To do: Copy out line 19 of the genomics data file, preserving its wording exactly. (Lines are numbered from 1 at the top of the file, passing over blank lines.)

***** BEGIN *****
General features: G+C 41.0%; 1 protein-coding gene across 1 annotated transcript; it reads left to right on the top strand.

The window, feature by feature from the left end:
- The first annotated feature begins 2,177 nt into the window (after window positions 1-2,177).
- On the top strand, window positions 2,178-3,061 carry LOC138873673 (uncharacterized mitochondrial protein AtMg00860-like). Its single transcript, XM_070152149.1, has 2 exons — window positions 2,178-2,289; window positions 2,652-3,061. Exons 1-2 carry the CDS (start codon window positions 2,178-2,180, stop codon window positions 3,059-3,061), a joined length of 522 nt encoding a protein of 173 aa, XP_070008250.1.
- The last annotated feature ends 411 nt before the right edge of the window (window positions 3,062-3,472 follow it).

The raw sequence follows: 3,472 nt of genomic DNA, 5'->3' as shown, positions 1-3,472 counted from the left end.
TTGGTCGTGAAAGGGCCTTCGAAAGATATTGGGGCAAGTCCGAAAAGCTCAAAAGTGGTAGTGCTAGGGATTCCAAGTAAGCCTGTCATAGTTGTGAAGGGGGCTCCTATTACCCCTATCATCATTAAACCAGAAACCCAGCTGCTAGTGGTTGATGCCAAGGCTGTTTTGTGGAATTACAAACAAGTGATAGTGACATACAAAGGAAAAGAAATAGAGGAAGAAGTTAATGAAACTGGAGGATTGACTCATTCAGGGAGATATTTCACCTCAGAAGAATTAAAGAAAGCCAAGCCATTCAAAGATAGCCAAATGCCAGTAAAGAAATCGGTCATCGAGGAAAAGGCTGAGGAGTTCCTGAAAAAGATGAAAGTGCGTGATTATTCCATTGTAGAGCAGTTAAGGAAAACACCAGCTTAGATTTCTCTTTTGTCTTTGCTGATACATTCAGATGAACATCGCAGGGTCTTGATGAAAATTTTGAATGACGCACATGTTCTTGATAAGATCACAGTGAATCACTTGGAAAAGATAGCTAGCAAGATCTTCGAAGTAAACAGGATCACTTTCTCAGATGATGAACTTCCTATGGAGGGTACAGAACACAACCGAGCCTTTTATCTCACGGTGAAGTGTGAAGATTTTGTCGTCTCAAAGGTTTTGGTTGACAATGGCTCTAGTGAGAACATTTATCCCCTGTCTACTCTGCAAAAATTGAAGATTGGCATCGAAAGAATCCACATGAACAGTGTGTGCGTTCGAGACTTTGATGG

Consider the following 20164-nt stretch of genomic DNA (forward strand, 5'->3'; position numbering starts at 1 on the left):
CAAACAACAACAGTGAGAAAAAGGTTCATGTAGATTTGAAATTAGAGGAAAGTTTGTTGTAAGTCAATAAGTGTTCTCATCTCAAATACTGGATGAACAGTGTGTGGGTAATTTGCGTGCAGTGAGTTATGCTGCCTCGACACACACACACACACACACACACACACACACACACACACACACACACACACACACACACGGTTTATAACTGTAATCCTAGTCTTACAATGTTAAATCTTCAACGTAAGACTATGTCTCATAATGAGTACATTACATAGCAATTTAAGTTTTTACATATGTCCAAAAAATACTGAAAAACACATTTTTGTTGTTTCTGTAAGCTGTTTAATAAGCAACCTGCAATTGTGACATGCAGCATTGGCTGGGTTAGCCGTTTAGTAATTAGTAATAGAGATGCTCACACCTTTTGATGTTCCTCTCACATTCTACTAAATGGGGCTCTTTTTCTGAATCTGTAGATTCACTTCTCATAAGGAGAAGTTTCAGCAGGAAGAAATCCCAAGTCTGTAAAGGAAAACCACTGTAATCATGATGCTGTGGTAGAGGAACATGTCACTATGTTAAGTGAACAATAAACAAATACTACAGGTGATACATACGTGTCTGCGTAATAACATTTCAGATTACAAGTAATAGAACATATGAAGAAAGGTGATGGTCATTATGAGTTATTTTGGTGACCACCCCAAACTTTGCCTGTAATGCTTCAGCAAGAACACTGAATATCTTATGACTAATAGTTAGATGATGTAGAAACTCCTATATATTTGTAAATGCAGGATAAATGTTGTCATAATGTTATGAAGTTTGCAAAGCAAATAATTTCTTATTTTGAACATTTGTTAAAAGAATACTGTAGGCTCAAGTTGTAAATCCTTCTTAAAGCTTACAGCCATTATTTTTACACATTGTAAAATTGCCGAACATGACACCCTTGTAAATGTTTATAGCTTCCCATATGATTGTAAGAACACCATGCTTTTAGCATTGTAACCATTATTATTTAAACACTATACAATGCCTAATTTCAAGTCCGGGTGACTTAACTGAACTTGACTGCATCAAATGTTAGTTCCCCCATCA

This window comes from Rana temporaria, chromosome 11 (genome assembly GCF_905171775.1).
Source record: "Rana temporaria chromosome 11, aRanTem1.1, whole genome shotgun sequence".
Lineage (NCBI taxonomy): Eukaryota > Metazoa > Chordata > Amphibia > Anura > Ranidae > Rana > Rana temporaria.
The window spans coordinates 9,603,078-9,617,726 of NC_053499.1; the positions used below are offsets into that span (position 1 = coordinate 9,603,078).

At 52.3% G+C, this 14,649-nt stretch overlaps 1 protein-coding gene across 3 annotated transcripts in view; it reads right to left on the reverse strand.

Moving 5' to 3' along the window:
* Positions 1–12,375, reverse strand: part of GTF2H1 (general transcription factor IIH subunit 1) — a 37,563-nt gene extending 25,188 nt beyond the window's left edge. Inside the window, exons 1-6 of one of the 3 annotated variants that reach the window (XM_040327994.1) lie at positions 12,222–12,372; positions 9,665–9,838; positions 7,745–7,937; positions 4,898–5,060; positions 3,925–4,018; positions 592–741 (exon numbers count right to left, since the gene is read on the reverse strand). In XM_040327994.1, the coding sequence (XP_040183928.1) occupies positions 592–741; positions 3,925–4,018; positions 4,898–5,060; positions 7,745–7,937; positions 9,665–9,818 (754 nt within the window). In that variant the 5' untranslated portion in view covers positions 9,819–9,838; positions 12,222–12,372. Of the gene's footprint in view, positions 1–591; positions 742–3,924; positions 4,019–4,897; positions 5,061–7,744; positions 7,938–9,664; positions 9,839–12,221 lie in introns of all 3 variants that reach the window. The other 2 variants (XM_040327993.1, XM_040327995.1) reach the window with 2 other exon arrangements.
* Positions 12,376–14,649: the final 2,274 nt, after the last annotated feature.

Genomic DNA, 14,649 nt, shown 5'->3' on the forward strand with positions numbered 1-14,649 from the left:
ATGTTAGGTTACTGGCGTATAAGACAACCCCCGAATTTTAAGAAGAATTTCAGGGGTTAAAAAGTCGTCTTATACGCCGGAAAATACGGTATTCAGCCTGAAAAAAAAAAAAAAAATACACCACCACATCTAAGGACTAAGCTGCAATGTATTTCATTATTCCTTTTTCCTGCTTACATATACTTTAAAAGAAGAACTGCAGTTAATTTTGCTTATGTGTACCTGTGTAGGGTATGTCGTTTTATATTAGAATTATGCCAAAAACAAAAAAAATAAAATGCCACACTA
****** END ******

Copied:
ATGTTAGGTTACTGGCGTATAAGACAACCCCCGAATTTTAAGAAGAATTTCAGGGGTTAAAAAGTCGTCTTATACGCCGGAAAATACGGTATTCAGCCTGAAAAAAAAAAAAAAAATACACCACCACATCTAAGGACTAAGCTGCAATGTATTTCATTATTCCTTTTTCCTGCTTACATATACTTTAAAAGAAGAACTGCAGTTAATTTTGCTTATGTGTACCTGTGTAGGGTATGTCGTTTTATATTAGAATTATGCCAAAAACAAAAAAAATAAAATGCCACACTA